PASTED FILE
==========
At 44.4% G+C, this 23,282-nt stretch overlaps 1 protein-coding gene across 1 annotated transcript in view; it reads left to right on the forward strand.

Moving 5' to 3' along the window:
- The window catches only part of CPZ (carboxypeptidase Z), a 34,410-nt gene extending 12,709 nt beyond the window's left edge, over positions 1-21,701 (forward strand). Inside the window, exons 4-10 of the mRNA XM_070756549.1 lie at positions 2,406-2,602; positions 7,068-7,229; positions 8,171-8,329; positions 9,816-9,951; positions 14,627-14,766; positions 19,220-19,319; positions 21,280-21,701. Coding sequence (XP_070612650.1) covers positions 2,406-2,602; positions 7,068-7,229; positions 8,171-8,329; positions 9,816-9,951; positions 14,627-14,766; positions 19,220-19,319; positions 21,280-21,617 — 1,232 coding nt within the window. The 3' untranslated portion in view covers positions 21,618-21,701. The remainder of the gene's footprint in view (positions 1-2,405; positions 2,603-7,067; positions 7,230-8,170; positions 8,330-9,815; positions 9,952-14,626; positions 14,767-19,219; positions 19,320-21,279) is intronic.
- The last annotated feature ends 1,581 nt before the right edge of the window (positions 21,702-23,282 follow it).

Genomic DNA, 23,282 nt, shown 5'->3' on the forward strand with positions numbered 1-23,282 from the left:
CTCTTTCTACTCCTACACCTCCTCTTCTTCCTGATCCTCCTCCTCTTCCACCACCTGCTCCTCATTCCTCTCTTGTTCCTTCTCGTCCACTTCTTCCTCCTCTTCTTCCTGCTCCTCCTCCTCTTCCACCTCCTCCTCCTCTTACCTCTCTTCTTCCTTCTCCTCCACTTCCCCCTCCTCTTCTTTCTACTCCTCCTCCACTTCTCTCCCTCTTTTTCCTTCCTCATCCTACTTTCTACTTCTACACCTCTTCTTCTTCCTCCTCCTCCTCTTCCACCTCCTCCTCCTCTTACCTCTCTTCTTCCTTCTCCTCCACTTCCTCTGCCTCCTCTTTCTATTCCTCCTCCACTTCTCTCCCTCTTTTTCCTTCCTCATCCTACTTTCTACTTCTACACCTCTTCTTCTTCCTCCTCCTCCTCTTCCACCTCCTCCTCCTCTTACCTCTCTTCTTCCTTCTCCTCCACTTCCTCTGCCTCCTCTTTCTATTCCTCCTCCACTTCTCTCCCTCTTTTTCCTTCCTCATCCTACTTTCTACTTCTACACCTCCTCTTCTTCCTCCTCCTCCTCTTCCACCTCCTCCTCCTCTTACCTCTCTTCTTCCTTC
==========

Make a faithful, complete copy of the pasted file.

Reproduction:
At 44.4% G+C, this 23,282-nt stretch overlaps 1 protein-coding gene across 1 annotated transcript in view; it reads left to right on the forward strand.

Moving 5' to 3' along the window:
- The window catches only part of CPZ (carboxypeptidase Z), a 34,410-nt gene extending 12,709 nt beyond the window's left edge, over positions 1-21,701 (forward strand). Inside the window, exons 4-10 of the mRNA XM_070756549.1 lie at positions 2,406-2,602; positions 7,068-7,229; positions 8,171-8,329; positions 9,816-9,951; positions 14,627-14,766; positions 19,220-19,319; positions 21,280-21,701. Coding sequence (XP_070612650.1) covers positions 2,406-2,602; positions 7,068-7,229; positions 8,171-8,329; positions 9,816-9,951; positions 14,627-14,766; positions 19,220-19,319; positions 21,280-21,617 — 1,232 coding nt within the window. The 3' untranslated portion in view covers positions 21,618-21,701. The remainder of the gene's footprint in view (positions 1-2,405; positions 2,603-7,067; positions 7,230-8,170; positions 8,330-9,815; positions 9,952-14,626; positions 14,767-19,219; positions 19,320-21,279) is intronic.
- The last annotated feature ends 1,581 nt before the right edge of the window (positions 21,702-23,282 follow it).

Genomic DNA, 23,282 nt, shown 5'->3' on the forward strand with positions numbered 1-23,282 from the left:
CTCTTTCTACTCCTACACCTCCTCTTCTTCCTGATCCTCCTCCTCTTCCACCACCTGCTCCTCATTCCTCTCTTGTTCCTTCTCGTCCACTTCTTCCTCCTCTTCTTCCTGCTCCTCCTCCTCTTCCACCTCCTCCTCCTCTTACCTCTCTTCTTCCTTCTCCTCCACTTCCCCCTCCTCTTCTTTCTACTCCTCCTCCACTTCTCTCCCTCTTTTTCCTTCCTCATCCTACTTTCTACTTCTACACCTCTTCTTCTTCCTCCTCCTCCTCTTCCACCTCCTCCTCCTCTTACCTCTCTTCTTCCTTCTCCTCCACTTCCTCTGCCTCCTCTTTCTATTCCTCCTCCACTTCTCTCCCTCTTTTTCCTTCCTCATCCTACTTTCTACTTCTACACCTCTTCTTCTTCCTCCTCCTCCTCTTCCACCTCCTCCTCCTCTTACCTCTCTTCTTCCTTCTCCTCCACTTCCTCTGCCTCCTCTTTCTATTCCTCCTCCACTTCTCTCCCTCTTTTTCCTTCCTCATCCTACTTTCTACTTCTACACCTCCTCTTCTTCCTCCTCCTCCTCTTCCACCTCCTCCTCCTCTTACCTCTCTTCTTCCTTC